Saturday, 26 April 2008

PHP_CodeSniffer code taken and rebadged as Zend Framework code

A new feature request for PHP_CodeSniffer alerted me to the effort of a couple of Zend Framework developers to create a PHP_CodeSniffer standard that can be used by all Zend Framework developers. The feature request mentioned that the name they had chosen (Zend) conflicts with the existing standard that is distributed with PHP_CodeSniffer.

I immediately thought this was a bit strange because I've already had someone from Zend contribute some code for the Zend Framework coding standard, and I've written a fair few sniffs for it myself.

I took a look at the code and noticed that almost all of the sniffs that have been committed to the Zend Framework SVN repository are just copies of the sniffs I have written for the existing PHP_CodeSniffer standards. The troubling part is that all the copyright notices and author tags have been switched to indicate that the code was written by and copyright Zend. Worse still, the licence had been changed to the Zend Framework's New BSD licence.

This is a pretty clear violation of the BSD licence under which PHP_CodeSniffer is distributed, so I've left a comment on the Coding Standard RC page in the Zend Framework wiki. I tried locating an email address, submitting an issue and even commenting on an existing issue, but it appears the Zend Framework doesn't have any scope for non-approved developer comments besides the wiki.

I did get a little angry when I saw this, but I also see this as an opportunity to complete the PHP_CodeSniffer Zend standard and get PHP_CodeSniffer our there to a new developer community. The Zend Framework obviously has a couple of developers dedicated to automating their coding standard checks using PHP_CodeSniffer, so I've provided them with an invitation to contact me and work together. I will hopefully be taken up on that offer.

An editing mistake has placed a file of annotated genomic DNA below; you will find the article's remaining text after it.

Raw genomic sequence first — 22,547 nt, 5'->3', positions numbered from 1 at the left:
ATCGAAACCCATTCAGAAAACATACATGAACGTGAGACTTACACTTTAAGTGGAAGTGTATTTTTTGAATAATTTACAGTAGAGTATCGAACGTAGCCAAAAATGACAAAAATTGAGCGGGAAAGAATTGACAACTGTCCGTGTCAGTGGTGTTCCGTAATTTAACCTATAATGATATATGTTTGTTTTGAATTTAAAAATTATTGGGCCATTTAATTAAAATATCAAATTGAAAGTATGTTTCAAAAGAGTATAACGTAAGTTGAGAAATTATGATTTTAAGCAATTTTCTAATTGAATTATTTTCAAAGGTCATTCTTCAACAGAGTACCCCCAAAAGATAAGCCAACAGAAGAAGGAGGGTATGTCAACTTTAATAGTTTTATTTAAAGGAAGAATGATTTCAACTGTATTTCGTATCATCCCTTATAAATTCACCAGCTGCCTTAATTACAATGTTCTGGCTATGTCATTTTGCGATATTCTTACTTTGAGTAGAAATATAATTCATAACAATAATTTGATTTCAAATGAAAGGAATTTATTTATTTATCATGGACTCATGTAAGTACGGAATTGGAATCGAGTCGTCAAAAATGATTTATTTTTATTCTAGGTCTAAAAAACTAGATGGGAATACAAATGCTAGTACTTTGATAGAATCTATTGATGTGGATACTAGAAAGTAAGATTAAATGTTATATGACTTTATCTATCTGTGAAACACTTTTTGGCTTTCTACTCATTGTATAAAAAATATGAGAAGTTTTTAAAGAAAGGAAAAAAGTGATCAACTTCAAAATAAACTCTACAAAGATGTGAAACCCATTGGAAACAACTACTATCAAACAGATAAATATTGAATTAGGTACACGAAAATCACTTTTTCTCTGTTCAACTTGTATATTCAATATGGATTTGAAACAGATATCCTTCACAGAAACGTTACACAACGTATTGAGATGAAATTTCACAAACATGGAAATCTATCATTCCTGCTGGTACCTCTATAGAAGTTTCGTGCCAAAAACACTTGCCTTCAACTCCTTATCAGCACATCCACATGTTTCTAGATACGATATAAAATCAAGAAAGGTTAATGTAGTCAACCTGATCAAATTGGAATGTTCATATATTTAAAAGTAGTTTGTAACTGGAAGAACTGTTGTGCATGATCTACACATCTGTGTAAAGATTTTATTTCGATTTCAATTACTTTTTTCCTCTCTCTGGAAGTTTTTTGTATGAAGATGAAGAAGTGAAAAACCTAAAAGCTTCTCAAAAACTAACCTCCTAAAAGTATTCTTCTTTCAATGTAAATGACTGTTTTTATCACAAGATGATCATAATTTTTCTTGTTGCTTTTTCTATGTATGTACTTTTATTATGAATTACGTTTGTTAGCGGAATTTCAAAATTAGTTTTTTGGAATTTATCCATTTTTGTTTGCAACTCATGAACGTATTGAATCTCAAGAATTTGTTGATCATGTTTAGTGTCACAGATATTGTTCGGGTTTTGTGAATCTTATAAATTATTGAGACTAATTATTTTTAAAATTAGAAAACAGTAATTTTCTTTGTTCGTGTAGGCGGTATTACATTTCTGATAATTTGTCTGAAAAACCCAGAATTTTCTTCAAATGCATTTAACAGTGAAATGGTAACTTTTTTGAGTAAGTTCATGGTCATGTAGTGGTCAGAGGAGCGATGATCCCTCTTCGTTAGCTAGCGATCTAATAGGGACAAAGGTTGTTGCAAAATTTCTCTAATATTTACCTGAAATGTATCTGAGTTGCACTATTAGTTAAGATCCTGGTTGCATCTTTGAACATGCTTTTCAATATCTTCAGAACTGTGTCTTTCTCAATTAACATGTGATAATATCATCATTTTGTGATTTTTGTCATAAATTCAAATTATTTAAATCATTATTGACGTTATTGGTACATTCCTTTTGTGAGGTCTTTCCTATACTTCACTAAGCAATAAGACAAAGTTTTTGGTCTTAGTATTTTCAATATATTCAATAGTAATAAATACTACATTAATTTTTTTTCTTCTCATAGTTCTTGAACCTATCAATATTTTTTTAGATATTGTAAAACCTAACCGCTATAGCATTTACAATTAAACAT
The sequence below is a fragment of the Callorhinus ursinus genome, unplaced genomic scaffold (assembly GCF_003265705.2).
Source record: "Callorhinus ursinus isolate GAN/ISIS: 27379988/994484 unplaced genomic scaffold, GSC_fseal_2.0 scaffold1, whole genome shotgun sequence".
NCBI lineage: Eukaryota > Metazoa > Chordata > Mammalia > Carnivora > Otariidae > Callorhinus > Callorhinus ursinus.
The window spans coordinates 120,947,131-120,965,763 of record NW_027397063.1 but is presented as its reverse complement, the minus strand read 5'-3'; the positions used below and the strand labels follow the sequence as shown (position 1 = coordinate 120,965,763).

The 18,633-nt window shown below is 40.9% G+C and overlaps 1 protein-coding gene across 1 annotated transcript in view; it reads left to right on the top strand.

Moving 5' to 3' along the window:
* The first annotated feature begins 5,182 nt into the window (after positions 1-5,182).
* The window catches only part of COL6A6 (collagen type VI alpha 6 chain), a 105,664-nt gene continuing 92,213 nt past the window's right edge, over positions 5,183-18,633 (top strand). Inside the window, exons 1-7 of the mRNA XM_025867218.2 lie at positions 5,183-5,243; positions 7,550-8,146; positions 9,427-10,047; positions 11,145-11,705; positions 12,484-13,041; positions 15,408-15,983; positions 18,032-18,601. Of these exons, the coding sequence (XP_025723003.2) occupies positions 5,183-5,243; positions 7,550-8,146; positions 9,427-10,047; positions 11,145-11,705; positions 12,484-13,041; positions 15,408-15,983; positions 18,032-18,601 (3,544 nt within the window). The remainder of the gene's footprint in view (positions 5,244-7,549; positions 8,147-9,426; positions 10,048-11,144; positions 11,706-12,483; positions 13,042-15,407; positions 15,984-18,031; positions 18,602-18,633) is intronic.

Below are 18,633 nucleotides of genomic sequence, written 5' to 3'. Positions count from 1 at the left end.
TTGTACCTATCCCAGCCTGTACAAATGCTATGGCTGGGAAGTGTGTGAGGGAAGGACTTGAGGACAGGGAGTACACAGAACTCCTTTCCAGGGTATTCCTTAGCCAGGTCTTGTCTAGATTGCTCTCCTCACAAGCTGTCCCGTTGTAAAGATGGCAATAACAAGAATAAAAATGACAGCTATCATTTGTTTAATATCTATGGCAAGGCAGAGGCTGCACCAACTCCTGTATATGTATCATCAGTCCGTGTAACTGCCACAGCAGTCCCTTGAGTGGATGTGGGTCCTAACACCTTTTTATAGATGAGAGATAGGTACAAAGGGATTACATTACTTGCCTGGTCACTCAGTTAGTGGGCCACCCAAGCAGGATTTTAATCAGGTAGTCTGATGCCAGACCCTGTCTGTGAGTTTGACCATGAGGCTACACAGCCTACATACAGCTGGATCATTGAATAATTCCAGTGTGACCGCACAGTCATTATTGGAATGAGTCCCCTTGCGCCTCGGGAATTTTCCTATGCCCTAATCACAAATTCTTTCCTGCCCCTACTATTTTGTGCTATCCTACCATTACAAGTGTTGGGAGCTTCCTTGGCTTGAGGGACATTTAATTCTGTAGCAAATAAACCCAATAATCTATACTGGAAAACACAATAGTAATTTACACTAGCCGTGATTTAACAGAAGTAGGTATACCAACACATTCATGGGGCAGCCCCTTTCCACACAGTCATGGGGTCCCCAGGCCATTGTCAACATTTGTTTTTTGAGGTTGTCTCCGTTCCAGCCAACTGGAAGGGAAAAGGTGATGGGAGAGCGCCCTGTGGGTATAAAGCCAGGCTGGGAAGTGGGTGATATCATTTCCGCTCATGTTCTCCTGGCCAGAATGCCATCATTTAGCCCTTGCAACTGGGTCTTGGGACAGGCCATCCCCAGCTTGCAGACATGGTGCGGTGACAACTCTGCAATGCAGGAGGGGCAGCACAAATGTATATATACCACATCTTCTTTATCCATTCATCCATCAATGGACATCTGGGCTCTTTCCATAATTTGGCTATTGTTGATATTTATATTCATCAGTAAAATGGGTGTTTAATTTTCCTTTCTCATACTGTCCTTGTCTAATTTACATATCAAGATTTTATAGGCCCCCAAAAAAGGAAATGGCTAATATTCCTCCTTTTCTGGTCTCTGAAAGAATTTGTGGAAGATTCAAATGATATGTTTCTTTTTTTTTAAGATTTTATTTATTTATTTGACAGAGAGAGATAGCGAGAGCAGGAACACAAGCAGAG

Update: Thought it might be easier to see the problem if you can focus on one file. Take a look at Zend's FunctionDeclarationArgumentSpacingSniff (from the ZF SVN repo) and Squiz's FunctionDeclarationArgumentSpacingSniff (from the PEAR CVS repo). Only very minor changes have been made. Even with these changes, it would be best to extend the Squiz sniff and do some minor refactoring rather than copy/paste, which I'm happy to help with.

Update: Thomas Weidner has contacted me to let me know the files have been removed from the Zend Framework SVN repo.


The Nazg said...

Wow... just wow. It's a good thing you caught this. I assume there's a clear commit history visible to see who's done this over there...

Greg Sherwood said...

There sure is. The ZF team use Fisheye, so all these commits are public. You can see the ZF commits here and my commits here.

Ken Guest said...

Have you figured out who did it and why?

Greg Sherwood said...

The commits were from Thomas, a core ZF developer, who was also very quick to rectify the situation.

I am sure this was just an honest mistake where he modified the files to meet the ZF coding standard and didn't think about the consequences of changing the file headers.

Piotr Czachur said...

Hi Greg!

After running:
`phpcs --report=summary --standard=Zend trunk/lib/Zend/`
I get:

On the other side on ZF wiki ( it's written that "The complete framework is tested with a coding standard which we have written using PHP_CodeSniffer".

Something weird is going on, do you have some thought to share, why there are thousands of errors?

Software versions I have used:
PHP_CodeSniffer version 1.1.0 (stable)
Zenf Framework 1.6.0

Greg Sherwood said...

Hi Piotr,

I'm not sure exactly what standard the ZF guys are using or how much their code actually conforms to the standard.

When the Zend standard was added to PHP_CodeSniffer, it was current at the time, but never really became an official ZF standard.

I think you'll need to ask them as I have not heard anything for a while. I'd love them to contribute whatever they have though. I think that would give PHP developers a real alternative to the PEAR standard.